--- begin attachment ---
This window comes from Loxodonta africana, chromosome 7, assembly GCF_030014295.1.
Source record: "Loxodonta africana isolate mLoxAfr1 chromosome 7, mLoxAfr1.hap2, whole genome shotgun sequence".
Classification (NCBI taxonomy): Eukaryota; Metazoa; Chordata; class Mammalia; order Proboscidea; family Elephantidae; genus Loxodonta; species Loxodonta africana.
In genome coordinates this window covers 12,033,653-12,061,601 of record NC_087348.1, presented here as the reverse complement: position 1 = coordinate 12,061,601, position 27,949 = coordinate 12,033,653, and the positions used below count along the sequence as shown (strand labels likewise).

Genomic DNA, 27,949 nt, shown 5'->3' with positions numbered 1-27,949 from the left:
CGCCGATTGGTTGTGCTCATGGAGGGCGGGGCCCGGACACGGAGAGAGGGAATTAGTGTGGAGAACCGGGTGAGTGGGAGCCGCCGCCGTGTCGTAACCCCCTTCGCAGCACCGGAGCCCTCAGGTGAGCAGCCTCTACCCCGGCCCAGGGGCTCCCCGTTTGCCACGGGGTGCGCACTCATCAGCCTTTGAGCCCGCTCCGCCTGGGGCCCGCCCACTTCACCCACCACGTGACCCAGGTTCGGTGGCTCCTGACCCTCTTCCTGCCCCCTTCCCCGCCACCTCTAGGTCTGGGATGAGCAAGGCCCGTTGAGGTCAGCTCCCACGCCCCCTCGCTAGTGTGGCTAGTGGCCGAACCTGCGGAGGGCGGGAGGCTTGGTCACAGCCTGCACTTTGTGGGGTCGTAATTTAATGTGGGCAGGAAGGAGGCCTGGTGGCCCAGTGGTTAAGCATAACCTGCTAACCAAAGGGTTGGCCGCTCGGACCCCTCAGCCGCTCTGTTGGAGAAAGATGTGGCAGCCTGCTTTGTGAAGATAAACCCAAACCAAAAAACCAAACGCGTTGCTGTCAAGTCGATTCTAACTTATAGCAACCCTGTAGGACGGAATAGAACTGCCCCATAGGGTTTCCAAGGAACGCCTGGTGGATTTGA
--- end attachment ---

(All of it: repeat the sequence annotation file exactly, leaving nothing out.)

This window comes from Loxodonta africana, chromosome 7, assembly GCF_030014295.1.
Source record: "Loxodonta africana isolate mLoxAfr1 chromosome 7, mLoxAfr1.hap2, whole genome shotgun sequence".
Classification (NCBI taxonomy): Eukaryota; Metazoa; Chordata; class Mammalia; order Proboscidea; family Elephantidae; genus Loxodonta; species Loxodonta africana.
In genome coordinates this window covers 12,033,653-12,061,601 of record NC_087348.1, presented here as the reverse complement: position 1 = coordinate 12,061,601, position 27,949 = coordinate 12,033,653, and the positions used below count along the sequence as shown (strand labels likewise).

Genomic DNA, 27,949 nt, shown 5'->3' with positions numbered 1-27,949 from the left:
CGCCGATTGGTTGTGCTCATGGAGGGCGGGGCCCGGACACGGAGAGAGGGAATTAGTGTGGAGAACCGGGTGAGTGGGAGCCGCCGCCGTGTCGTAACCCCCTTCGCAGCACCGGAGCCCTCAGGTGAGCAGCCTCTACCCCGGCCCAGGGGCTCCCCGTTTGCCACGGGGTGCGCACTCATCAGCCTTTGAGCCCGCTCCGCCTGGGGCCCGCCCACTTCACCCACCACGTGACCCAGGTTCGGTGGCTCCTGACCCTCTTCCTGCCCCCTTCCCCGCCACCTCTAGGTCTGGGATGAGCAAGGCCCGTTGAGGTCAGCTCCCACGCCCCCTCGCTAGTGTGGCTAGTGGCCGAACCTGCGGAGGGCGGGAGGCTTGGTCACAGCCTGCACTTTGTGGGGTCGTAATTTAATGTGGGCAGGAAGGAGGCCTGGTGGCCCAGTGGTTAAGCATAACCTGCTAACCAAAGGGTTGGCCGCTCGGACCCCTCAGCCGCTCTGTTGGAGAAAGATGTGGCAGCCTGCTTTGTGAAGATAAACCCAAACCAAAAAACCAAACGCGTTGCTGTCAAGTCGATTCTAACTTATAGCAACCCTGTAGGACGGAATAGAACTGCCCCATAGGGTTTCCAAGGAACGCCTGGTGGATTTGA